Posts Tagged ‘expecting miracles’

When it’s gone, you’ll know what a gift love was. You’ll suffer like this. So go back and fight to keep it. (Ian McEwan)

Most people, whether they wear glasses or not, believe they see other people with 20-20 vision. I have neither X-ray vision nor psychic powers. But, I can erroneously imagine with little evidence that certain actions have clear causes. For example, a woman in the grocery store rages because the check-out lane isn’t moving fast enough. Obviously, she has an easily lit fuse. And, of course when her son demands candy and gets it, he is spoiled beyond rotten.

However, I don’t know anything about this woman and boy. I can’t document the fact that they are mother and son, not aunt and nephew, or babysitter and child-next-door. Missing facts lead to possibilities when it comes to fiction. I can give the woman a bizarre brain disorder. The boy doesn’t know how to cope and regrets his ornery behavior years later through an unexpected twist in the story line.

In the real world, both speculation and judgment are useless. Even if my original guess is accurate, what does it prove? I’ve limited future possibilities for the woman and child.

I’m reminded of the moment in water aerobics when I was talking with another class member about mundane and comical experiences. My husband joked loudly from the back of the pool. I responded with mock criticism, thinly veiled, since my smile must have reached from ear to ear. “Uh, yeah, he’s mine. We will be married 45 years in July.”

She responded, “My husband died 14 years ago.”

And I realized that I had been caught up in a moment of fun in the water, a few stories we had shared about grandchildren—not kicks through loss and grief.

We continued to talk. I deepened my sharing. We listened to one another. We spoke between jumps up, down, left, and right. We said good-bye on pleasant, perhaps blessed terms. I rode home next to my husband and celebrated human, imperfect, everyday love.

Today, I speak to a young girl, obviously successful. From my point of view. Then, the surprise appears. She has overcome difficulties, yet compares herself to others who have not needed to fight to win. The geniuses. The economically advantaged. I assure her of the beauty I see.

Chances are I have not eradicated all of her uncertainties. Any more than I have erased all of my own. But, I have learned not to assume my vision is 20-20. One more time.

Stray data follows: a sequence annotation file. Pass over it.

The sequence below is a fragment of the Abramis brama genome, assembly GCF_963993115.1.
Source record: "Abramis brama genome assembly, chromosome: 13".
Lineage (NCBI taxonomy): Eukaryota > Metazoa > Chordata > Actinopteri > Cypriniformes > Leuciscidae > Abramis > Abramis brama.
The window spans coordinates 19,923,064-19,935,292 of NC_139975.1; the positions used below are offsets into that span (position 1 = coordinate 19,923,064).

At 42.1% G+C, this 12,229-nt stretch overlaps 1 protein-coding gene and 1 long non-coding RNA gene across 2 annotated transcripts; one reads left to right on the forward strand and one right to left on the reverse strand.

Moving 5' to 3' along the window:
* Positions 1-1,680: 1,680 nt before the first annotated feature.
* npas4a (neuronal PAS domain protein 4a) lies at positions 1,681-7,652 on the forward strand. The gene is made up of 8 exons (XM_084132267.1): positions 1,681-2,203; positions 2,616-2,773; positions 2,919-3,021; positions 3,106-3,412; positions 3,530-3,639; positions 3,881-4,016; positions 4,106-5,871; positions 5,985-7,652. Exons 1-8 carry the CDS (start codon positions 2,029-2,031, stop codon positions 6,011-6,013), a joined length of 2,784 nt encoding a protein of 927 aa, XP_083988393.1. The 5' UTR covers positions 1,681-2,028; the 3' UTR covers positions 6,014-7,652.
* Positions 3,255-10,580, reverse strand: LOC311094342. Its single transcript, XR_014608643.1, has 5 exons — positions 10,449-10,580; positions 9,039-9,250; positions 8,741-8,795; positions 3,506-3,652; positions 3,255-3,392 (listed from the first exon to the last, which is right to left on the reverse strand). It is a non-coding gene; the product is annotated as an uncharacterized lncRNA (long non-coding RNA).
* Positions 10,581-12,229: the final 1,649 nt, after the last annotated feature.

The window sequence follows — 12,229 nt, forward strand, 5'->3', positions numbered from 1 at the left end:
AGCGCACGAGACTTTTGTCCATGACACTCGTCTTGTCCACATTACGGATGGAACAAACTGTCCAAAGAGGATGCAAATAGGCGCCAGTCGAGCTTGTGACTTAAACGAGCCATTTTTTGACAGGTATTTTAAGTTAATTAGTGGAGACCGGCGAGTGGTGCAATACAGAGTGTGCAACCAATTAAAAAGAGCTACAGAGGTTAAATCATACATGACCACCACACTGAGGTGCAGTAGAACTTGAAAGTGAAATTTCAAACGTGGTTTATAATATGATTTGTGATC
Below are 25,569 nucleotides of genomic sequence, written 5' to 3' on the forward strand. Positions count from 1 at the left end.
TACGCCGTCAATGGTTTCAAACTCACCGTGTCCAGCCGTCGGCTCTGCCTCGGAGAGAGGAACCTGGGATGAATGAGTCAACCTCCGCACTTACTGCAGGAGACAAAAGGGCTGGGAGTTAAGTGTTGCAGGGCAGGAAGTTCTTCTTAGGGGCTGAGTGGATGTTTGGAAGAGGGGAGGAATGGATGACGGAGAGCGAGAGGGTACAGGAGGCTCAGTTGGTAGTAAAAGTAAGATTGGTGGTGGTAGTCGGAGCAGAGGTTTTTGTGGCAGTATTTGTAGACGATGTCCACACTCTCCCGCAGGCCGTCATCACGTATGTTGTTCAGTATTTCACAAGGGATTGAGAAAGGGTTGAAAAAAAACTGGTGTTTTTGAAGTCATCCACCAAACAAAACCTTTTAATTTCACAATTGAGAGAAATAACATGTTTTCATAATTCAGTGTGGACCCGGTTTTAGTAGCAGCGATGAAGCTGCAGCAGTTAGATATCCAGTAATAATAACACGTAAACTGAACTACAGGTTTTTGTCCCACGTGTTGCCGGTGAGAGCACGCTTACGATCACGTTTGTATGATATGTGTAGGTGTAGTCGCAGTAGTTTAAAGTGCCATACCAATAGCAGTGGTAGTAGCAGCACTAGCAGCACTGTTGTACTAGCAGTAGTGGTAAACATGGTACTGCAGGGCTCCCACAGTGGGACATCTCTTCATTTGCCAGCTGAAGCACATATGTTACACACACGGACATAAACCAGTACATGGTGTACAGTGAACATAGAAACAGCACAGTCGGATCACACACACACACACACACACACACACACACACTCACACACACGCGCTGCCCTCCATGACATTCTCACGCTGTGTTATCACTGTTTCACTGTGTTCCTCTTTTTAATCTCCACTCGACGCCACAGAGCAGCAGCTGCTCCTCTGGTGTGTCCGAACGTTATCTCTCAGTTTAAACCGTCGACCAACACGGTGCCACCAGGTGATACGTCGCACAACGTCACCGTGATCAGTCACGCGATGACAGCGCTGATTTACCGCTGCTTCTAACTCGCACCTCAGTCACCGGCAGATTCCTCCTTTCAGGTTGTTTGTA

Assumptions about people, groups of people, us versus them, lead to ugliness, disintegration, war. I’d like to eliminate hatred with the right word. The right gesture. It won’t happen. Even if debate and arguments were my forte. That doesn’t mean I can’t affect one person…and then another… and another. I may never know the outcome. I have enough trouble keeping my floors vacuumed. Taking over the job as a god is more than I could fathom. Ever.

Taking over the job as one useful, loving human being in a difficult world, is another matter. One. Only one. That needs to be enough.

rumi gratitude as antidote

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There is no real ending. It’s just the place where you stop the story. (Frank Herbert)

From my grandchildren’s point of view my published book is something like an honorary mention trophy. Nice on a shelf. When I gave my eight-year-old a copy of “The Curse Under the Freckles,” she wanted to know where the pictures were. The girls are more impressed by ice cream—chocolate chips blended in sweet raspberry flavoring. Or a day of pretend with Grandma. Touch a child’s life directly; that is what matters. The words will hit later.

My older son, Gregory Petersen, is also a writer. His book, Open Mike, was published through Martin Sisters several years ago. He is working through an agent with his next book. Greg is capable of writing thousands of words a day even though he has a full-time position that includes a leash phone; he takes his job as daddy seriously. I am more proud of him for his excellent relationship with his daughters than I am for his incredible ability with words. And his gift for expression is exquisite.